It’s generally accepted that financing a car with a loan requires a down payment of around 10-20 percent at signing. But is the same true for drivers who want to lease their next vehicle?
Since buying and leasing cars have some key differences — like how depreciation works and how much monthly payments tend to be — they do not operate the same in this regard. Knowing what to expect ahead of time in terms of a down payment will help you get your finances ready to go before you sign on the dotted line.
Here’s more on whether or not you should make a down payment on a car lease.
Differences Between Buying and Leasing: Down Payment Edition
It helps to understand the differences between purchasing a car and leasing to understand why they treat down payments vastly differently. Here’s a basic outline from Edmunds:
- Lowering monthly payment: Putting money down whether buying or leasing can help lower monthly payments.
- Total cost of ownership: However, while down payments on a loan lower the cost of ownership by reducing amount of interest owed, the interest rates (called “money factors”) on a lease are nearly negligible in comparison. This means a down payment does not typically affect the total cost to lease.
- Avoiding going “upside down”: Going upside down means owing more than the value of the car when it’s totaled, stolen or sold. Down payments on a loan prevent this from occurring; leases, on the other hand, require gap insurance to cover the space between the values.
- Approval: Down payments help with loan approval but leasing approval doesn’t depend on this factor as much.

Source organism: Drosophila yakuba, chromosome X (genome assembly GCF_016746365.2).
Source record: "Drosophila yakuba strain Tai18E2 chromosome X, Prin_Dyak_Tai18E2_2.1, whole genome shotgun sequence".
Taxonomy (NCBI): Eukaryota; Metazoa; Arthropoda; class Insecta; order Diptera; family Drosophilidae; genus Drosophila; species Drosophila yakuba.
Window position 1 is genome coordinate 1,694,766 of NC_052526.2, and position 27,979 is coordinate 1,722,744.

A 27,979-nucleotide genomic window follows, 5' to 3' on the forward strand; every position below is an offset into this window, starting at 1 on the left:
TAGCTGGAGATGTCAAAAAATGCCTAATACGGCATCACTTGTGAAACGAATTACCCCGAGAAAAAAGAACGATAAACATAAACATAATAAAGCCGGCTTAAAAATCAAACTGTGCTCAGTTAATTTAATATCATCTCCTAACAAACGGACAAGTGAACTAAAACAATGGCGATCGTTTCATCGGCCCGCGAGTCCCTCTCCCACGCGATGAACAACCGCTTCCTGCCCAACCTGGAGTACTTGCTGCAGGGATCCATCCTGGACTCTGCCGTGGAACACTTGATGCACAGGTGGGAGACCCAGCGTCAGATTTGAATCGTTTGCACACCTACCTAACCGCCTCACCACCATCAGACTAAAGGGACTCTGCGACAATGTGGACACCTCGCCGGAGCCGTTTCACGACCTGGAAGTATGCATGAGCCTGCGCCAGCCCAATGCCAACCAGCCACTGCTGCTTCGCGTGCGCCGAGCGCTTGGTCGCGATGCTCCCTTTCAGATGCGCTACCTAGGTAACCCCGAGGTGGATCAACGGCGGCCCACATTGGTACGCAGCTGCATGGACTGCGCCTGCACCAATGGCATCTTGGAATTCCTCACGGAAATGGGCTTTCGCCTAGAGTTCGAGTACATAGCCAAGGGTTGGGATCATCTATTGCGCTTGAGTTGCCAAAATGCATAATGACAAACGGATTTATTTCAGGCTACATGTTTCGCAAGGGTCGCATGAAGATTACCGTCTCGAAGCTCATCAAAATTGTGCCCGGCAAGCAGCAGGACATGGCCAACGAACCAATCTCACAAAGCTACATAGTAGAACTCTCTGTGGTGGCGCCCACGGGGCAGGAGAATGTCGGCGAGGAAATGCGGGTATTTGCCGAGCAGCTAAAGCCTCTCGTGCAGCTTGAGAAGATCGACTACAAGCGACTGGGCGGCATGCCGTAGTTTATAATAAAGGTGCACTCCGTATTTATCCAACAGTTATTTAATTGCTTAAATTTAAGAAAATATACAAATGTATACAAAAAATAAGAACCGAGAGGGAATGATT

You’ll also see some lease offers saying something like “no money down” and others saying “X,XXX due at signing.” Say you’re interested in a new pickup truck, so you search RAM lease deals during your research phase. The offers will say up front how much, if anything, will be required at the lease outset.
Be aware every lease comes with fees and taxes, so you should always have some money ready to go before you can drive away in your new leased ride.
The Case Against a Big Down Payment on an Auto Lease
The reasoning for or against making a significant down payment on an auto lease often boils down to one simple question: Would you rather pay the money up front or keep it in your pocket? Most people would rather keep the funds on hand, perhaps to pay for emergencies or gas, than hand them over to lenders right away. This is especially true knowing those funds don’t greatly affect how much you’ll end up paying in interest over the lease or whether you’ll get approved.
Carfax illustrates this principle with a detailed example: You have your eye on a $25,000 vehicle and a choice between two 36-month lease deals. The first costs just under $200 per month and calls for about $3,000 at signing. The other costs $289 per month with no money down. At first glance, the former deal might seem more advantageous as you’ll pay less per month, right?
Well, the total payments on the first deal (with the down payments) comes out to slightly more than $10,100. The latter deal (zero money down) comes out just north of $10,400. That’s a difference of less than $7 per month. However, the $3,000 is yours to keep and utilize if you avoid the down payment.
Should you make a down payment on a vehicle lease? Yes, if it’s required, of course. But if it’s not required or you have the option to pay more than the minimum due at signing, consider holding off for the reasons listed above.